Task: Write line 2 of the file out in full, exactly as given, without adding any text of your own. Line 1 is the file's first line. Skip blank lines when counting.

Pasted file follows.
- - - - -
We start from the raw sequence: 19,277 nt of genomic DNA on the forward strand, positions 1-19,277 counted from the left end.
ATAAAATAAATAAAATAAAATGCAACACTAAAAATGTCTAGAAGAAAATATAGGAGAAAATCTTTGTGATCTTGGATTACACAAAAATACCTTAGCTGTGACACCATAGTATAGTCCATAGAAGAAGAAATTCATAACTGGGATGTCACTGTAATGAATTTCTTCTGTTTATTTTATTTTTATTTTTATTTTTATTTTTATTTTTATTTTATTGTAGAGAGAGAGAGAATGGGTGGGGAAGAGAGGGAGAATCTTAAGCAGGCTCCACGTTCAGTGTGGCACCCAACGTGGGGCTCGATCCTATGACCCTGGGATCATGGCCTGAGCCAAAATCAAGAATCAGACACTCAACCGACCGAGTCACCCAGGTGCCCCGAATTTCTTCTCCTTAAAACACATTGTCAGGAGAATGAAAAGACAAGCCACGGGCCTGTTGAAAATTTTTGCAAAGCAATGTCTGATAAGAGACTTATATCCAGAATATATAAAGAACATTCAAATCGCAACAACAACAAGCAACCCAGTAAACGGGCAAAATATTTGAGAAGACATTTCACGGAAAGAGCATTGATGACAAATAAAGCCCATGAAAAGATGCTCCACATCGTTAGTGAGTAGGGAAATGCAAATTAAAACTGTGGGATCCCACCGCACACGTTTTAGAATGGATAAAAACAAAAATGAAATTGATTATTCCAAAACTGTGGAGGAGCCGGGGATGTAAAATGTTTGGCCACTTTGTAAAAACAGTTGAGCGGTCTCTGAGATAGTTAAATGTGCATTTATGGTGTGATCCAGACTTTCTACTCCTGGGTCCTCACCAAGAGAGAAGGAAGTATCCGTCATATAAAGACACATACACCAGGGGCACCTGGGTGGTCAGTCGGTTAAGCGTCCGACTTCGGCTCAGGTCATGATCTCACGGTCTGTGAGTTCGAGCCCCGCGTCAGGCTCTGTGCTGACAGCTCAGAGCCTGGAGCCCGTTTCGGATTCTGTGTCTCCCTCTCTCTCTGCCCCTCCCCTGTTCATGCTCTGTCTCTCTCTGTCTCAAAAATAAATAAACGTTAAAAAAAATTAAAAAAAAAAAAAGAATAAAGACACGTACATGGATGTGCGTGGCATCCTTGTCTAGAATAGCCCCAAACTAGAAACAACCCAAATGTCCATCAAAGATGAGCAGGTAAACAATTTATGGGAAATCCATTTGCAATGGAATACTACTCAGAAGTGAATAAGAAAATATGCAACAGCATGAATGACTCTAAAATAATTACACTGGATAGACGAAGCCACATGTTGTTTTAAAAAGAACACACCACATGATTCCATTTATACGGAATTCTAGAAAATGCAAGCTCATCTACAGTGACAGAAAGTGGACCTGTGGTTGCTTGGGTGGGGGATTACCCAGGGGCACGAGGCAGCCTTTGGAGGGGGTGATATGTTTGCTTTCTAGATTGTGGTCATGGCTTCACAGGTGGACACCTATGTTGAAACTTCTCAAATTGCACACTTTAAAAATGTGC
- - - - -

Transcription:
ATAAAATAAATAAAATAAAATGCAACACTAAAAATGTCTAGAAGAAAATATAGGAGAAAATCTTTGTGATCTTGGATTACACAAAAATACCTTAGCTGTGACACCATAGTATAGTCCATAGAAGAAGAAATTCATAACTGGGATGTCACTGTAATGAATTTCTTCTGTTTATTTTATTTTTATTTTTATTTTTATTTTTATTTTTATTTTATTGTAGAGAGAGAGAGAATGGGTGGGGAAGAGAGGGAGAATCTTAAGCAGGCTCCACGTTCAGTGTGGCACCCAACGTGGGGCTCGATCCTATGACCCTGGGATCATGGCCTGAGCCAAAATCAAGAATCAGACACTCAACCGACCGAGTCACCCAGGTGCCCCGAATTTCTTCTCCTTAAAACACATTGTCAGGAGAATGAAAAGACAAGCCACGGGCCTGTTGAAAATTTTTGCAAAGCAATGTCTGATAAGAGACTTATATCCAGAATATATAAAGAACATTCAAATCGCAACAACAACAAGCAACCCAGTAAACGGGCAAAATATTTGAGAAGACATTTCACGGAAAGAGCATTGATGACAAATAAAGCCCATGAAAAGATGCTCCACATCGTTAGTGAGTAGGGAAATGCAAATTAAAACTGTGGGATCCCACCGCACACGTTTTAGAATGGATAAAAACAAAAATGAAATTGATTATTCCAAAACTGTGGAGGAGCCGGGGATGTAAAATGTTTGGCCACTTTGTAAAAACAGTTGAGCGGTCTCTGAGATAGTTAAATGTGCATTTATGGTGTGATCCAGACTTTCTACTCCTGGGTCCTCACCAAGAGAGAAGGAAGTATCCGTCATATAAAGACACATACACCAGGGGCACCTGGGTGGTCAGTCGGTTAAGCGTCCGACTTCGGCTCAGGTCATGATCTCACGGTCTGTGAGTTCGAGCCCCGCGTCAGGCTCTGTGCTGACAGCTCAGAGCCTGGAGCCCGTTTCGGATTCTGTGTCTCCCTCTCTCTCTGCCCCTCCCCTGTTCATGCTCTGTCTCTCTCTGTCTCAAAAATAAATAAACGTTAAAAAAAATTAAAAAAAAAAAAAGAATAAAGACACGTACATGGATGTGCGTGGCATCCTTGTCTAGAATAGCCCCAAACTAGAAACAACCCAAATGTCCATCAAAGATGAGCAGGTAAACAATTTATGGGAAATCCATTTGCAATGGAATACTACTCAGAAGTGAATAAGAAAATATGCAACAGCATGAATGACTCTAAAATAATTACACTGGATAGACGAAGCCACATGTTGTTTTAAAAAGAACACACCACATGATTCCATTTATACGGAATTCTAGAAAATGCAAGCTCATCTACAGTGACAGAAAGTGGACCTGTGGTTGCTTGGGTGGGGGATTACCCAGGGGCACGAGGCAGCCTTTGGAGGGGGTGATATGTTTGCTTTCTAGATTGTGGTCATGGCTTCACAGGTGGACACCTATGTTGAAACTTCTCAAATTGCACACTTTAAAAATGTGC